Sometimes the strongest food cravings happen when you are emotionally at your lowest. You may turn to food for comfort, consciously or unconsciously, when you’re facing a difficult problem, feeling stressed, or even bored.

Emotional eating can sabotage your weight loss efforts. It often leads to overeating. And above all too many high-calorie, sugary and fatty foods. The good news is that if you’re prone to eating emotionally, you can take steps to regain control of your eating habits and get back on track to your weight loss goals.

How the Mood-Food-Weight Loss Cycle Works

Emotional eating is a way to suppress or soothe negative emotions. Such as stress, anger, fear, boredom, sadness and loneliness. Big life events or, more commonly, daily life hassles can trigger negative emotions that lead to emotional eating. It will disrupt your weight loss efforts. These triggers can be:

  • relationship conflicts
  • Work or other stressors
  • Fatigue
  • Financial pressures
  • Health problems
  • Although some people eat less in the face of strong emotions, if you’re emotionally distressed, you can turn to impulsive or bulimic eating. What pushes you to quickly consume what suits you without pleasure.

In fact, your emotions can become so tied to your eating habits that you automatically reach for a treat whenever you’re angry or stressed without thinking about what you’re doing.

Food also serves as a distraction. If you’re worried about an upcoming event or in the throes of conflict, for example, you can focus on comfort food rather than the painful situation.

Whatever emotions cause you to overeat, the end result is often the same. The effect is temporary, the emotions come back, and then you probably carry the added burden of guilt for putting off your weight loss goal. It can also lead to an unhealthy cycle. Your emotions are pushing you to overeat. You blame yourself for straying from your weight loss goal. You feel bad and you eat too much again.

How to get back on track?

When negative emotions threaten to trigger emotional eating, you can take steps to control food cravings. Here are some tips to help you stop eating for emotional reasons:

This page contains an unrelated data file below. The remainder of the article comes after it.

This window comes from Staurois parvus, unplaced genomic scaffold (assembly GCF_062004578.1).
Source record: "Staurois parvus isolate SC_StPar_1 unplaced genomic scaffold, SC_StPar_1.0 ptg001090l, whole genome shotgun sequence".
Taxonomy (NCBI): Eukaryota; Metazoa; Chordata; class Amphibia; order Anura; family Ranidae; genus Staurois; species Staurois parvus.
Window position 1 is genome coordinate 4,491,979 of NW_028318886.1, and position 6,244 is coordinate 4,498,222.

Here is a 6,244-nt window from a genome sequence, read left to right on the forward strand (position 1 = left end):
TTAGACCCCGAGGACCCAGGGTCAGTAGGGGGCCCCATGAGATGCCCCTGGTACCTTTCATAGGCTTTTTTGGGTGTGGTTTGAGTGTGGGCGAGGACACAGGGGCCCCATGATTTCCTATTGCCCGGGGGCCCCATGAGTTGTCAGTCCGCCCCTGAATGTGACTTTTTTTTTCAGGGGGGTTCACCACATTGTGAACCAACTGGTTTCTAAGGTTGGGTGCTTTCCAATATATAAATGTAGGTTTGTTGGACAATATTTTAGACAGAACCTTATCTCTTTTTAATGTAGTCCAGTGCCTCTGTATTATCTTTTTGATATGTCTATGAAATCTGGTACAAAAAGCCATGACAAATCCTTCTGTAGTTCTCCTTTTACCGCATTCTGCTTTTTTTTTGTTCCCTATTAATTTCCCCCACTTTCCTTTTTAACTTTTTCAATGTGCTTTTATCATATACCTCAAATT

Keep a food diary

Write down what you eat, how much you eat, when you eat. How you feel when you eat and how hungry you are. Over time, you might see patterns that reveal the connection between mood and food.

Control your stress

If stress is contributing to your emotional eating, try a stress management technique, such as yoga, meditation, or deep breathing.

Take a Hunger Checkup

Is your hunger physical or emotional? If you ate only a few hours ago and your stomach isn’t growling, you’re probably not hungry.

Let the urge pass

an emotion-related food craving lasts about 20 min. Wait and it will pass on its own.

Get support

You’re more likely to give in to emotional eating if you don’t have a good support network. Lean on your family and friends or consider joining a support group.

Fight boredom

Instead of snacking when you’re not hungry, distract yourself and adopt a healthier behavior. Go for a walk, watch a movie, play with your cat, listen to music, read, surf the internet or call a friend.

Remove the temptation

Don’t keep hard-to-resist comfort foods in your house. And if you’re feeling angry or depressed, put off going to the grocery store until you’ve got your emotions under control.

Do not deprive yourself

When trying to lose weight, you may limit calories too much, eat the same foods over and over, and ban sweets. This could only increase your food cravings, especially in response to your emotions. Eat satisfying amounts of healthier foods, enjoy an occasional treat, and stock up on variety to help curb cravings.

Have healthy snacks

If you feel the need to eat between meals, choose a healthy snack, such as fresh fruit, vegetables with a light sauce, nuts, or unbuttered popcorn. Or try lower calorie versions of your favorite foods to see if they satisfy your craving.

Learn from failures

If you have an episode of emotional eating, forgive yourself and start over the next day. Try to learn from this experience and make a plan to prevent it in the future. Focus on the positive changes you are making to your eating habits and give yourself credit for making changes that will lead to better health.

When to seek professional help

If you’ve tried self-help options but still can’t control your emotional eating, consider therapy with a mental health professional. Therapy can help you understand why you eat emotionally and learn coping skills. Therapy can also help you find out if you have an eating disorder, which may be related to emotional eating.

* criptom strives to transmit health knowledge in a language accessible to all. In NO CASE, the information given can not replace the opinion of a health professional.